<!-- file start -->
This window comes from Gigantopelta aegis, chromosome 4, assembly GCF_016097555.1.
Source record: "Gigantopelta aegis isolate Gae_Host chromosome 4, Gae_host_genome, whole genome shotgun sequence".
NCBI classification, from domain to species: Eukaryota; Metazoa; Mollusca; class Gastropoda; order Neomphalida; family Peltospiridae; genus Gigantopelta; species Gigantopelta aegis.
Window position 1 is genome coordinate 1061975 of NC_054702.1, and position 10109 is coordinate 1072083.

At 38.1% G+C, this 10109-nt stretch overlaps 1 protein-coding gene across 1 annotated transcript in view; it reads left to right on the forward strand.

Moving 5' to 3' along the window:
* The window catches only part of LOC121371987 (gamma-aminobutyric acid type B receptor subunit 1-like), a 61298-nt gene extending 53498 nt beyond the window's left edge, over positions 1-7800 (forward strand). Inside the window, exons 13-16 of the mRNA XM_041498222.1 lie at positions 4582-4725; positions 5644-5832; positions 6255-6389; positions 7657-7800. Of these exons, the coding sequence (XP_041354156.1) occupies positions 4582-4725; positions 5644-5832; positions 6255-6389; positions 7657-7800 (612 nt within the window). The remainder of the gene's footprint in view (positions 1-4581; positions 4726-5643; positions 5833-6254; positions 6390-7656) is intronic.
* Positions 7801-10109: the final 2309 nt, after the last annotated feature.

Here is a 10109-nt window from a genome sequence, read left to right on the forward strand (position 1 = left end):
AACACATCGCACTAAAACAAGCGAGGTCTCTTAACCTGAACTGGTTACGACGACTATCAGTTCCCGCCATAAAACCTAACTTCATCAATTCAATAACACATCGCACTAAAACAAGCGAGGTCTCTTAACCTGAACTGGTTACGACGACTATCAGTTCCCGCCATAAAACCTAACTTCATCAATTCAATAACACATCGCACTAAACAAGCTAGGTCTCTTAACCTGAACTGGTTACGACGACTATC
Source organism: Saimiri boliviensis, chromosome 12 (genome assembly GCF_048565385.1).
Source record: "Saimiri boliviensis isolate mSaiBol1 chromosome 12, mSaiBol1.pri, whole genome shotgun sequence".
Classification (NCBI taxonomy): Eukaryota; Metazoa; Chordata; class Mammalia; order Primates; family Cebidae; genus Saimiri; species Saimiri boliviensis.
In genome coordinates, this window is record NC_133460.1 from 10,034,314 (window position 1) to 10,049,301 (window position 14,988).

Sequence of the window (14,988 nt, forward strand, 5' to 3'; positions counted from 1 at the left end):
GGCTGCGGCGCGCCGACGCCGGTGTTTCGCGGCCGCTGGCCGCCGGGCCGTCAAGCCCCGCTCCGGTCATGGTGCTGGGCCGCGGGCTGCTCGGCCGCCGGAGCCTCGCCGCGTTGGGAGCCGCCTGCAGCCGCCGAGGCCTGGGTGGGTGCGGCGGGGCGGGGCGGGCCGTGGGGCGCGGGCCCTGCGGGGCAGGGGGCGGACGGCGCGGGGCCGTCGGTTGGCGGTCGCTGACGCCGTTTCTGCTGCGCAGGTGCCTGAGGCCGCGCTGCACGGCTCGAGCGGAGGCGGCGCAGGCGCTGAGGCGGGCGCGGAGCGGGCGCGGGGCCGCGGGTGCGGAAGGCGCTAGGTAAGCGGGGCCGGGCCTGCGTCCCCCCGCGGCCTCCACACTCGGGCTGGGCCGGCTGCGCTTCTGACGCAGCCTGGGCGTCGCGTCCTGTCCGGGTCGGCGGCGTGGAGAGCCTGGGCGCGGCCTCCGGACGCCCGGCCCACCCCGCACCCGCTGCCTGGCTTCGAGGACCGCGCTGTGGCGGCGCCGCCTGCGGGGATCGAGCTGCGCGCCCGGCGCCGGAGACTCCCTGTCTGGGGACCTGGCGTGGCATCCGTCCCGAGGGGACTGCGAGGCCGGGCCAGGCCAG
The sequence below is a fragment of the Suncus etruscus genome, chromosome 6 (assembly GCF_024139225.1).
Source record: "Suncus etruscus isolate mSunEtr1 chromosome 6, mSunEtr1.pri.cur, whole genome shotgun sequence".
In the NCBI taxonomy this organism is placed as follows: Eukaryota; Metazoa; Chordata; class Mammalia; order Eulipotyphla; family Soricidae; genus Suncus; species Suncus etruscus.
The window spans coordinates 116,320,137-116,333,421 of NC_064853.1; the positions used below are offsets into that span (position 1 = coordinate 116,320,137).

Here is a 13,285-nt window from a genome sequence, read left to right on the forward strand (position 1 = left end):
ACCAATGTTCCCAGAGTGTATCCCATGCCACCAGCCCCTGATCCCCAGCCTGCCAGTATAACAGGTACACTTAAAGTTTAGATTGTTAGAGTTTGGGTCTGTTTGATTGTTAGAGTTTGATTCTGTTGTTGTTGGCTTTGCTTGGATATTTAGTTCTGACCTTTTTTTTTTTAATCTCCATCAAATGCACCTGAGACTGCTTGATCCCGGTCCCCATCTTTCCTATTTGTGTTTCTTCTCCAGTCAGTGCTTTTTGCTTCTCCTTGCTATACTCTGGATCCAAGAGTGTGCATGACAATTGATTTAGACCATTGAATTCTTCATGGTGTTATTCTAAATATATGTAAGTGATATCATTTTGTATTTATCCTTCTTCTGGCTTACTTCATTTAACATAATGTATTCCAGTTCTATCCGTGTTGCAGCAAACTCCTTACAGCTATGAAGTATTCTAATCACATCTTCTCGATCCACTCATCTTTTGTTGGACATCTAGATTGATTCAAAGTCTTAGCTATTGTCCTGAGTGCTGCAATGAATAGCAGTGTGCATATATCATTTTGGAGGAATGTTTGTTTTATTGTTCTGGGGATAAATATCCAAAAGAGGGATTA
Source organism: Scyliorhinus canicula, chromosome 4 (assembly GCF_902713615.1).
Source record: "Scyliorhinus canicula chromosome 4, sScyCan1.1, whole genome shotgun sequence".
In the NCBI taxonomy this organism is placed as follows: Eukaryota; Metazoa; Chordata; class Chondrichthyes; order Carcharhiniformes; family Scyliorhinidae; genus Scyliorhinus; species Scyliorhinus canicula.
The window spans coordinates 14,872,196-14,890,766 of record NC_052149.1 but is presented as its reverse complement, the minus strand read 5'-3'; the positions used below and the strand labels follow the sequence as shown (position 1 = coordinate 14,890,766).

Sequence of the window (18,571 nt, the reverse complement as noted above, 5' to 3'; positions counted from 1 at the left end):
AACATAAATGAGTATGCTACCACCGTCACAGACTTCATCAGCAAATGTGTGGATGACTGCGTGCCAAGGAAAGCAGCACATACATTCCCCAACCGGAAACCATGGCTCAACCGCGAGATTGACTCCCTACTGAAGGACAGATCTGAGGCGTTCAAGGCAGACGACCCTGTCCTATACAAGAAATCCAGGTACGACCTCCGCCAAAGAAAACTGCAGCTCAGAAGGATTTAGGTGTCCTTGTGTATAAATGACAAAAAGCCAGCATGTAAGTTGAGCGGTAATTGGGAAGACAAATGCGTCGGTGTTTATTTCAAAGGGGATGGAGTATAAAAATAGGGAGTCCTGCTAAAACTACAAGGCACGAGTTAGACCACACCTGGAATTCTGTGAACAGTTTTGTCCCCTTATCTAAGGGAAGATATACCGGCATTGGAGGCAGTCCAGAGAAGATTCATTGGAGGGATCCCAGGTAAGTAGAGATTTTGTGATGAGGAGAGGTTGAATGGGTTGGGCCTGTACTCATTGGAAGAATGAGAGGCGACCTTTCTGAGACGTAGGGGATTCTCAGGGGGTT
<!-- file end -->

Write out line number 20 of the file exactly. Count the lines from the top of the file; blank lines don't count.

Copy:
The window spans coordinates 116,320,137-116,333,421 of NC_064853.1; the positions used below are offsets into that span (position 1 = coordinate 116,320,137).